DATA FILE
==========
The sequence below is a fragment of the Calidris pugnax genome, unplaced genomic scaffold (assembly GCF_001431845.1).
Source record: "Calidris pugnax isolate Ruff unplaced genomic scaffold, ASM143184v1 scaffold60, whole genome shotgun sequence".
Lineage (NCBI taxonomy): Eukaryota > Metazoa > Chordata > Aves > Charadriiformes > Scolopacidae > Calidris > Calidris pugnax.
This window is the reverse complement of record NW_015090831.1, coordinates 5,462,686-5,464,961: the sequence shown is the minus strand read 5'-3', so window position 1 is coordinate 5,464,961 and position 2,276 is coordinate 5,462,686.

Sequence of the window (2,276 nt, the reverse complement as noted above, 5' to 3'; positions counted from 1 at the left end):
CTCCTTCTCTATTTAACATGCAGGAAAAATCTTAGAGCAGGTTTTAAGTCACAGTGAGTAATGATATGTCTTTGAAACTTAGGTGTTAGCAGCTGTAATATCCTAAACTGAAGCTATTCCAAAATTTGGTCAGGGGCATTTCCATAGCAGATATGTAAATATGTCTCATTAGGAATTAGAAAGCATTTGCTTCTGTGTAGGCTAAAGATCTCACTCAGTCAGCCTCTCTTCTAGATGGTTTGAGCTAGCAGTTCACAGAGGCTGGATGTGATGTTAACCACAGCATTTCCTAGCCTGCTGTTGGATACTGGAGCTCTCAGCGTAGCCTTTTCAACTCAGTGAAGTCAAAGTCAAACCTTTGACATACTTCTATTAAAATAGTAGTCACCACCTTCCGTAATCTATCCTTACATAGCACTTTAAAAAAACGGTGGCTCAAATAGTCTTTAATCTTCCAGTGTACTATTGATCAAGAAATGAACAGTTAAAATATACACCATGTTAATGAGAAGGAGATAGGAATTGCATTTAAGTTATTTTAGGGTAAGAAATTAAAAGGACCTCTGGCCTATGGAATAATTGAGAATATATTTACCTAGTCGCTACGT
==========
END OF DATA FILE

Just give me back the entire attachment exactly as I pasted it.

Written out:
The sequence below is a fragment of the Calidris pugnax genome, unplaced genomic scaffold (assembly GCF_001431845.1).
Source record: "Calidris pugnax isolate Ruff unplaced genomic scaffold, ASM143184v1 scaffold60, whole genome shotgun sequence".
Lineage (NCBI taxonomy): Eukaryota > Metazoa > Chordata > Aves > Charadriiformes > Scolopacidae > Calidris > Calidris pugnax.
This window is the reverse complement of record NW_015090831.1, coordinates 5,462,686-5,464,961: the sequence shown is the minus strand read 5'-3', so window position 1 is coordinate 5,464,961 and position 2,276 is coordinate 5,462,686.

Sequence of the window (2,276 nt, the reverse complement as noted above, 5' to 3'; positions counted from 1 at the left end):
CTCCTTCTCTATTTAACATGCAGGAAAAATCTTAGAGCAGGTTTTAAGTCACAGTGAGTAATGATATGTCTTTGAAACTTAGGTGTTAGCAGCTGTAATATCCTAAACTGAAGCTATTCCAAAATTTGGTCAGGGGCATTTCCATAGCAGATATGTAAATATGTCTCATTAGGAATTAGAAAGCATTTGCTTCTGTGTAGGCTAAAGATCTCACTCAGTCAGCCTCTCTTCTAGATGGTTTGAGCTAGCAGTTCACAGAGGCTGGATGTGATGTTAACCACAGCATTTCCTAGCCTGCTGTTGGATACTGGAGCTCTCAGCGTAGCCTTTTCAACTCAGTGAAGTCAAAGTCAAACCTTTGACATACTTCTATTAAAATAGTAGTCACCACCTTCCGTAATCTATCCTTACATAGCACTTTAAAAAAACGGTGGCTCAAATAGTCTTTAATCTTCCAGTGTACTATTGATCAAGAAATGAACAGTTAAAATATACACCATGTTAATGAGAAGGAGATAGGAATTGCATTTAAGTTATTTTAGGGTAAGAAATTAAAAGGACCTCTGGCCTATGGAATAATTGAGAATATATTTACCTAGTCGCTACGT